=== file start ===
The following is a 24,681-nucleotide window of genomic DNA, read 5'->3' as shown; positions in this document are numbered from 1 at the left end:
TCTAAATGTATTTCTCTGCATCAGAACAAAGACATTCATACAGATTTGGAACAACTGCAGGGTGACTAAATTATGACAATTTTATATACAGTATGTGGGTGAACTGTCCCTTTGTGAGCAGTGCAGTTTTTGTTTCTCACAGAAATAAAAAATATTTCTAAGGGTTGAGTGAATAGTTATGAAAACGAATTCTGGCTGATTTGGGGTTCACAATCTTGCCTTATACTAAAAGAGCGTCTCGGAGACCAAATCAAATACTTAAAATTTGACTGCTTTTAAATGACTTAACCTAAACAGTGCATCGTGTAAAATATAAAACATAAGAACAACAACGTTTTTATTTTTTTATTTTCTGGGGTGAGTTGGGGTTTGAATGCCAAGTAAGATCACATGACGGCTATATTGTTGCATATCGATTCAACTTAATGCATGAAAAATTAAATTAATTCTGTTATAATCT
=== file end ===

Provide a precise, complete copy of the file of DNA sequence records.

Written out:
The following is a 24,681-nucleotide window of genomic DNA, read 5'->3' as shown; positions in this document are numbered from 1 at the left end:
TCTAAATGTATTTCTCTGCATCAGAACAAAGACATTCATACAGATTTGGAACAACTGCAGGGTGACTAAATTATGACAATTTTATATACAGTATGTGGGTGAACTGTCCCTTTGTGAGCAGTGCAGTTTTTGTTTCTCACAGAAATAAAAAATATTTCTAAGGGTTGAGTGAATAGTTATGAAAACGAATTCTGGCTGATTTGGGGTTCACAATCTTGCCTTATACTAAAAGAGCGTCTCGGAGACCAAATCAAATACTTAAAATTTGACTGCTTTTAAATGACTTAACCTAAACAGTGCATCGTGTAAAATATAAAACATAAGAACAACAACGTTTTTATTTTTTTATTTTCTGGGGTGAGTTGGGGTTTGAATGCCAAGTAAGATCACATGACGGCTATATTGTTGCATATCGATTCAACTTAATGCATGAAAAATTAAATTAATTCTGTTATAATCT